1997   USA Henry Fool
Henry Fool Image Cover
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Director:Hal Hartley
Studio:Sony Pictures
Writer:Hal Hartley
IMDb Rating:7.2 (4,256 votes)
Awards:1 win & 1 nomination
Duration:138 min
Hal Hartley  ...  (Director)
Hal Hartley  ...  (Writer)
Thomas Jay Ryan  ...  Henry Fool
James Urbaniak  ...  Simon Grim
Parker Posey  ...  Fay Grim
Maria Porter  ...  Mary
James Saito  ...  Mr. Deng
Kevin Corrigan  ...  Warren
Liam Aiken  ...  Ned
Miho Nikaido  ...  Gnoc Deng
Gene Ruffini  ...  Officer Buñuel
Nicholas Hope  ...  Father Hawkes
Diana Ruppe  ...  Amy
Veanne Cox  ...  Laura
Jan Leslie Harding  ...  Vicky
Chaylee Worrall  ...  Pearl (age 7)
Christy Carlson Romano  ...  Pearl - Age 14 (as Christy Romano)
Michael Spiller  ...  Cinematographer
Christy Romano  ...  Pearl - Age 14
Hal Hartley  ...  Composer
Steve Hamilton  ...  Editor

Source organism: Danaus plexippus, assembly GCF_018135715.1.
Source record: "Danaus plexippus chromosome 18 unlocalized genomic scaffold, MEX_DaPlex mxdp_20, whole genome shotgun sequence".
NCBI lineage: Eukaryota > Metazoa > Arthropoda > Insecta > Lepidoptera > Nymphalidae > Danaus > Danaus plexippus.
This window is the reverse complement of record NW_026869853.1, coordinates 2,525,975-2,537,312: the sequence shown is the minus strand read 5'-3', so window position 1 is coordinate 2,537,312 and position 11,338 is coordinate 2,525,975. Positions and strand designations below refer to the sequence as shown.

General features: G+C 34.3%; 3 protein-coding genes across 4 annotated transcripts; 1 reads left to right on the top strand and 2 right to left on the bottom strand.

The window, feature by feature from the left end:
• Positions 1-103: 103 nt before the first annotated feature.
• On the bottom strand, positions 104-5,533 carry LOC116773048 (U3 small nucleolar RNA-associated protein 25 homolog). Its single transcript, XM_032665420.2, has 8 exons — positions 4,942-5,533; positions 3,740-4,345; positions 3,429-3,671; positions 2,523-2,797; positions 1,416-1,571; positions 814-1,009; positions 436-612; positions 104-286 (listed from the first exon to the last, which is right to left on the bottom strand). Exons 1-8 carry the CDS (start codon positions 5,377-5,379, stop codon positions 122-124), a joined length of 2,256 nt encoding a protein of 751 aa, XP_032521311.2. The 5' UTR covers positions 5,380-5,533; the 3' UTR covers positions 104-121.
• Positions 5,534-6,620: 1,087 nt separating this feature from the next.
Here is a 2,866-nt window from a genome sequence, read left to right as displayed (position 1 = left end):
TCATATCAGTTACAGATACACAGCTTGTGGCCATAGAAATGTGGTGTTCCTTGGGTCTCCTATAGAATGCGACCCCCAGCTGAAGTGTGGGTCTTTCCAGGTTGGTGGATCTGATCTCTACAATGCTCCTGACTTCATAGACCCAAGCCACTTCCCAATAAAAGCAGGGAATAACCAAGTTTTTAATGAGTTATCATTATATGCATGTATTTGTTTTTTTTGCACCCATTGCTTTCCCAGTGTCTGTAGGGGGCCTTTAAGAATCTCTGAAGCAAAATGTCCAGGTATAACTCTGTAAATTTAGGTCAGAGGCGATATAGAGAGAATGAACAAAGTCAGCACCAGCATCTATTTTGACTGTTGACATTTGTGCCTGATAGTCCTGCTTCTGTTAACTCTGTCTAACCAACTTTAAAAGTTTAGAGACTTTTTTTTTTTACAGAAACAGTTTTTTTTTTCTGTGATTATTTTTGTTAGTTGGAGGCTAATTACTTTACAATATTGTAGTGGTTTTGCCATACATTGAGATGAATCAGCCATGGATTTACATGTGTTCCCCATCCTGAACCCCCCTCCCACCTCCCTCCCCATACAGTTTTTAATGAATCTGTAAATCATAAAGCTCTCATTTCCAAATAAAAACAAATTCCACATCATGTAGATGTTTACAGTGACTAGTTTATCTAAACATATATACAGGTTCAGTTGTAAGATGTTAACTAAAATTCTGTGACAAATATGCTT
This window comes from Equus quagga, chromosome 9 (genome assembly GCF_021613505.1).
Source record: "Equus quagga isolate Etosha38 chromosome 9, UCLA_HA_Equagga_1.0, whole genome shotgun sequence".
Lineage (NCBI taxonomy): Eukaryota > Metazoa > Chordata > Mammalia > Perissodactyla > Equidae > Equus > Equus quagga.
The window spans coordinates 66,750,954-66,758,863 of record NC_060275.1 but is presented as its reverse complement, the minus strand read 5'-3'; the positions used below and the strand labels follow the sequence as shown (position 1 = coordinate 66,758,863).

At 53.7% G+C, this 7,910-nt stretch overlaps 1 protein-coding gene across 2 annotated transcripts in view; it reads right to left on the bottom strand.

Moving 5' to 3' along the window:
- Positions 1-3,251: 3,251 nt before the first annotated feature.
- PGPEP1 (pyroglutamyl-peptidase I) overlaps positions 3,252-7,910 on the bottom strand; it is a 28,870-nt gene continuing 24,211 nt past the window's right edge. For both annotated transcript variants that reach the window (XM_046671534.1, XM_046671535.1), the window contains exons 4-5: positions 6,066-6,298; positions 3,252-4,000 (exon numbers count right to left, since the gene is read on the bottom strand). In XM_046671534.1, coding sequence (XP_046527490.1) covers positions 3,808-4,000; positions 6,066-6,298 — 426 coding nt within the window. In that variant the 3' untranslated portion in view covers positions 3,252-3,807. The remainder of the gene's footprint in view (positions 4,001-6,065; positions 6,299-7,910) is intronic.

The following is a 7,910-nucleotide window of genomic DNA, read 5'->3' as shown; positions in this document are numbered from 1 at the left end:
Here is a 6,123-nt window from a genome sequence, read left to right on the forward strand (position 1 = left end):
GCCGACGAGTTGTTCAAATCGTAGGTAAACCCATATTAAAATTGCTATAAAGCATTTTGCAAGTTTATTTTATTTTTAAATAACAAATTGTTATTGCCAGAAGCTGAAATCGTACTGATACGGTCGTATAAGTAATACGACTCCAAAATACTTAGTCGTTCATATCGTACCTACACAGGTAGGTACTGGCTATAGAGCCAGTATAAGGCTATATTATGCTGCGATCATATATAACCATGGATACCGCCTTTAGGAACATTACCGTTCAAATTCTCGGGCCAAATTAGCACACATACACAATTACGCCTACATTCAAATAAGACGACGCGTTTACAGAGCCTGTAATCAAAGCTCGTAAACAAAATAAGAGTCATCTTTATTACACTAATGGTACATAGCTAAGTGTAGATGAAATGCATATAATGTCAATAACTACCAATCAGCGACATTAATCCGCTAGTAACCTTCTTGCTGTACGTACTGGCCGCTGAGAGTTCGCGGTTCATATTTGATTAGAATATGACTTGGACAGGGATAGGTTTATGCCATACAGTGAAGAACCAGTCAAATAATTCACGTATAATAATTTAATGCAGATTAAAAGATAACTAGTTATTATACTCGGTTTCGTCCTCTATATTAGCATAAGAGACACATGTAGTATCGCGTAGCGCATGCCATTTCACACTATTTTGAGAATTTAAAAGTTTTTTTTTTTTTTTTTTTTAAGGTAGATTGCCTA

Summary: Simon (James Urbaniak), a shy garbage man, lives with his sister (Parker Posey of Party Girl and Waiting for Guffman, among dozens of other movies) and mother, who both treat him with minimal respect. Into Simon's life comes Henry Fool (Thomas Jay Ryan), a heavy-drinking self-proclaimed great writer who goads Simon into writing an enormous poem. The poem becomes the source of great controversy, proclaimed by some as a great work of art, denounced by others as perverse trash. As Simon's star rises, he tries to draw attention to Henry's work as well, to little avail. Though the premise seems simple, Henry Fool takes on something of an epic sweep as it follows the effects of fame on Simon's and Henry's lives. This rumination on art and inspiration was hailed by some critics as the best film yet by writer-director Hal Hartley (Trust, Simple Men, Amateur), while others felt it brought out his worst self-indulgences. All of Hartley's movies defy easy interpretation, and Henry Fool is no exception. Still, it's a rare film that even tries to tackle such subjects, let alone does so with a combination of intelligence and humor (ranging from verbal quirkiness to scatological embarrassment). Hartley's films, surprisingly enough, feel warmer and more accessible on video; perhaps watching them in one's home makes them seem more intimate and less abstract. --Bret Fetzer

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